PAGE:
Is your revenue team ready for what's next?
Converting website visitors into leads requires constant change. Fine-tuning workflows is not enough to get the conversion rates you need. You must improve your conversion rate optimization marketing to increase your conversion rates. Start by looking for and addressing these CRO marketing problems.
Companies often believe that conversion rate optimization is the same as A/B testing but it is not. Yes, you should try different headlines, calls to action, and page layouts as you do in A/B testing. But you shouldn’t rely on any one individual change with CRO..
Making multiple changes on a single page increases your chances of improving your conversion rate. So does sticking to the changes for long enough to produce statistically significant results.
Weather.com increased conversions on one of its landing pages by 225 percent within a few weeks by “making multiple, radical changes instead of testing one variable at a time,” according to a Moz.com article on common CRO mistakes. The company made changes to the page’s design, headline, navigation and other elements.
Statistical significance implies that changes in your conversion rates were related to actions you took instead of random chance. The higher your statistical significance, the more confidence you can have in your results.
But the field of statistics is much bigger than significance. Familiarity with concepts such as sample size and confidence intervals also will help you avoid reporting bad data when assessing the results of your CRO efforts.
Website analytics can be overwhelming. If you don’t know what you’re looking for, you can easily get lost in data like page rankings and referral sources.
You must know what to measure to assess your progress in converting leads. Start by defining “conversion.” Are you trying to get visitors to download a piece of content or request a product demonstration?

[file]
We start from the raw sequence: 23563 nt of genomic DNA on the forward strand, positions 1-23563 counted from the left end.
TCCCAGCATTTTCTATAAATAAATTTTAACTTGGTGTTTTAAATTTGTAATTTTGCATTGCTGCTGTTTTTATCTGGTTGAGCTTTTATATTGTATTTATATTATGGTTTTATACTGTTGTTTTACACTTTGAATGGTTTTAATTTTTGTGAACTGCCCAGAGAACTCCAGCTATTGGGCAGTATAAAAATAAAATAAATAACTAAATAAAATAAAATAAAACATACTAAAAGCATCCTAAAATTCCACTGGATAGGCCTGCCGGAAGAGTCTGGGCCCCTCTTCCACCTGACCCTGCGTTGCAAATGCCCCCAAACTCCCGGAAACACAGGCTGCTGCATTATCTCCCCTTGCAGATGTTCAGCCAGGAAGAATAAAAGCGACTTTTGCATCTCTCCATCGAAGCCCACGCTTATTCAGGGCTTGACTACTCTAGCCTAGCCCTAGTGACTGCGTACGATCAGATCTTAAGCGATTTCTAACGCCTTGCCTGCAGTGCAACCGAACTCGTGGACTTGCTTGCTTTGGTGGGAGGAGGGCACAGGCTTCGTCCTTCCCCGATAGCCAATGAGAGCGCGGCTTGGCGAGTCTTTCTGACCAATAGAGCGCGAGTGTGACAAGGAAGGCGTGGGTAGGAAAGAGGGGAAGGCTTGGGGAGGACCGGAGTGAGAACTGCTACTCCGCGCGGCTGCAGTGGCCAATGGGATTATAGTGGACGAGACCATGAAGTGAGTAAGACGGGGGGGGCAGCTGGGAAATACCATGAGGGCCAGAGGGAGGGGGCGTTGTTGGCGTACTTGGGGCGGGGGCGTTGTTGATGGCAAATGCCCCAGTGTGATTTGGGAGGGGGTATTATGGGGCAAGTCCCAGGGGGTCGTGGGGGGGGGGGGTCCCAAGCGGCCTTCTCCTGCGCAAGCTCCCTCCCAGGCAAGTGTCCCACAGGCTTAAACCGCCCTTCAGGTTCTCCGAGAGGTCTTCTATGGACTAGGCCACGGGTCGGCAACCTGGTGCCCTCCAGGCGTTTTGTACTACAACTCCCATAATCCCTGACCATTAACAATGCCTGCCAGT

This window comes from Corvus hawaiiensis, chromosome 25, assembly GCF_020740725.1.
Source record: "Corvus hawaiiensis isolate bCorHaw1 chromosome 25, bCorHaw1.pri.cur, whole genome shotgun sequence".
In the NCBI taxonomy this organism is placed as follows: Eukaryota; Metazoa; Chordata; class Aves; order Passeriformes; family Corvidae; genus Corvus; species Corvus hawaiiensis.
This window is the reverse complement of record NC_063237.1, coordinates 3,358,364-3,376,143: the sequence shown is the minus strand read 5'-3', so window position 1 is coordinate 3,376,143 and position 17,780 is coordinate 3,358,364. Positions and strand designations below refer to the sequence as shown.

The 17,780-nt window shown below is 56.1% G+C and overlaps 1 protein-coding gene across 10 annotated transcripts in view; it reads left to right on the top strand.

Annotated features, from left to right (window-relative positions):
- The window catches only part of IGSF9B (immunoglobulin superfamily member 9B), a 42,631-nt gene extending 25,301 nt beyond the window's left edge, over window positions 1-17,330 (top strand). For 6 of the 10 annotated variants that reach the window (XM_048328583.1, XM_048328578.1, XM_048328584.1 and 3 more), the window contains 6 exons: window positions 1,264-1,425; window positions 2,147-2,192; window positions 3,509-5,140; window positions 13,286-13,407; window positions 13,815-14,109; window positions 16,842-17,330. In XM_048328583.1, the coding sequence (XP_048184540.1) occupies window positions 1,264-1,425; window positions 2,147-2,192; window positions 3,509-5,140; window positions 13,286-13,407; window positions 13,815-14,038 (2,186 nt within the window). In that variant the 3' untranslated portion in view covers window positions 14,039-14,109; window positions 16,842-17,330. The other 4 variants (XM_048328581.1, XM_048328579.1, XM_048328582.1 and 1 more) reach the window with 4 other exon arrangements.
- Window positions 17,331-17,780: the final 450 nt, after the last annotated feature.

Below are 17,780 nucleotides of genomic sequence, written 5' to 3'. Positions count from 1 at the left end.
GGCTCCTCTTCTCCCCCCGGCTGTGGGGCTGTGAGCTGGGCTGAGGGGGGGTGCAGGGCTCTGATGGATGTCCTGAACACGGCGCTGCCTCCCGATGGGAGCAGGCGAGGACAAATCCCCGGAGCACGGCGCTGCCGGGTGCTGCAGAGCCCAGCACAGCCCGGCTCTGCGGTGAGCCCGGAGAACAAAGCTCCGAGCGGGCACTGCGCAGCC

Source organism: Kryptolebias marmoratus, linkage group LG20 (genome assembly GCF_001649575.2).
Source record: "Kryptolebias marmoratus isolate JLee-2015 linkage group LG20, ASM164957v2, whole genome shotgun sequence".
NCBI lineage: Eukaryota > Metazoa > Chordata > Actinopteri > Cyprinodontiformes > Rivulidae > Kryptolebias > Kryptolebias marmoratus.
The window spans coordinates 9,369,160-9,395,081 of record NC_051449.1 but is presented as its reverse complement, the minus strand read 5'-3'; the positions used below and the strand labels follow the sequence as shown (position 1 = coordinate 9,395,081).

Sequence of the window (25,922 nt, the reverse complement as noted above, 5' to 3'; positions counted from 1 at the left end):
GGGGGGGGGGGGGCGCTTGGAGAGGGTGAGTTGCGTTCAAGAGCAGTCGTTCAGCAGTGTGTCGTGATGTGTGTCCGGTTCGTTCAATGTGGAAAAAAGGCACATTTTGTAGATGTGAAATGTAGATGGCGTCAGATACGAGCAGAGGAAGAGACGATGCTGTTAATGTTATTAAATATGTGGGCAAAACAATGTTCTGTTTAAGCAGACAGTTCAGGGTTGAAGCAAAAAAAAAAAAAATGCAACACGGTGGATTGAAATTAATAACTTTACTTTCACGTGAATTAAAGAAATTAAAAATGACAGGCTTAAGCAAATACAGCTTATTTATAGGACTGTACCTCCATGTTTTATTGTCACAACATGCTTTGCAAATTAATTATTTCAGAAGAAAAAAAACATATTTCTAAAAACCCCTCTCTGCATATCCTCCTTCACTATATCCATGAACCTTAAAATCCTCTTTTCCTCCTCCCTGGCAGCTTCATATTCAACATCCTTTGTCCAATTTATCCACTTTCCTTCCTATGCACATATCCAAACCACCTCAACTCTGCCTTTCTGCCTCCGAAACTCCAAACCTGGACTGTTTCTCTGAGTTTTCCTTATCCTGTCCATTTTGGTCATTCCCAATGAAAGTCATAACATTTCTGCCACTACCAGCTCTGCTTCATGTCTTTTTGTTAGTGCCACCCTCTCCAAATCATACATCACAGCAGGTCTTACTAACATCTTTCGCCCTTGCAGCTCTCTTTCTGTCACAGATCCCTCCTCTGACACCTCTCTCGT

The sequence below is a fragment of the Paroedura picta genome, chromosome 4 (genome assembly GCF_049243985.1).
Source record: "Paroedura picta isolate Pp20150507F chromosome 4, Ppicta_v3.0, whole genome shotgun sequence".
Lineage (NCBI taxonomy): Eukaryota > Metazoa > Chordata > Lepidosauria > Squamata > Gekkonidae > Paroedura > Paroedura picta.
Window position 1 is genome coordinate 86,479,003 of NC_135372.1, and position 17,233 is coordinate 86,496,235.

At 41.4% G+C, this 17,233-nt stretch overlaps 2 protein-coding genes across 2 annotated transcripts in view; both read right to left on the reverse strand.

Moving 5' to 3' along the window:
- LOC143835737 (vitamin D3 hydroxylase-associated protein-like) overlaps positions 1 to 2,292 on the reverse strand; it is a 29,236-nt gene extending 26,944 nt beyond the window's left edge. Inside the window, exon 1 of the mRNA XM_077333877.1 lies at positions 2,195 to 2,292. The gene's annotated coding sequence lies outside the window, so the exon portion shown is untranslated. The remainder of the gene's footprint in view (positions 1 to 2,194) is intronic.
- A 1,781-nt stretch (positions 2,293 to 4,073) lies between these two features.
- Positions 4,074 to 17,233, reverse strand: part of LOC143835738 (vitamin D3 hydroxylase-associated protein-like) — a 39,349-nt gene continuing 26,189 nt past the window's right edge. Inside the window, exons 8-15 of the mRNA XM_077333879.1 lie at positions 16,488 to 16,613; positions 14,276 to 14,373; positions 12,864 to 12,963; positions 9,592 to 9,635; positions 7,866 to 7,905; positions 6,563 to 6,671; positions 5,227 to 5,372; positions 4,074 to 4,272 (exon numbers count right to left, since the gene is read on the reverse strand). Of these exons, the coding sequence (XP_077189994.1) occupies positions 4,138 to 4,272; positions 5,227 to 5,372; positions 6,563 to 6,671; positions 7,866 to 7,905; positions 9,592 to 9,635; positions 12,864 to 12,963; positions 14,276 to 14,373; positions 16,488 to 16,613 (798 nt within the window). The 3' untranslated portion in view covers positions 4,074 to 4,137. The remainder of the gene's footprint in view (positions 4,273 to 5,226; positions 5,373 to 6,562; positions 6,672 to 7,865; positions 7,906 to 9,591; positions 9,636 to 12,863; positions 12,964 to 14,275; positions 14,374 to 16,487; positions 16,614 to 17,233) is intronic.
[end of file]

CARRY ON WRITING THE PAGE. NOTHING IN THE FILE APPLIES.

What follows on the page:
Be clear and concise with data evaluation. Make sure your numbers match your conversion rate plan.
Companies often don’t optimize pages that are doing well, even though they could be doing better. You could increase conversions by optimizing high traffic pages.
HubSpot used historical optimization to more than double the number of monthly leads generated by the old posts that they optimized. The monthly organic search views for those optimized pages increased by an average of 106 percent.
HubSpot began by determining that 76 percent of monthly blog views came from posts that were more than a month old. More than 90 percent of leads came from such posts.
It optimized the pages in part by more closely aligning the offers that it made in its calls-to-action with the topics of the old posts. For example, offering a press release template at the end of a post on “How to Write a Press Release” almost tripled the post’s conversion rate, increasing it to 3.92 percent from 1.15 percent.
Look for similar opportunities by identifying your most-viewed posts from the past and the keywords that visitors used to find those posts. Then incorporate those same keywords into your call-to-action for a tightly aligned offer, which may not have been available when you first published your post.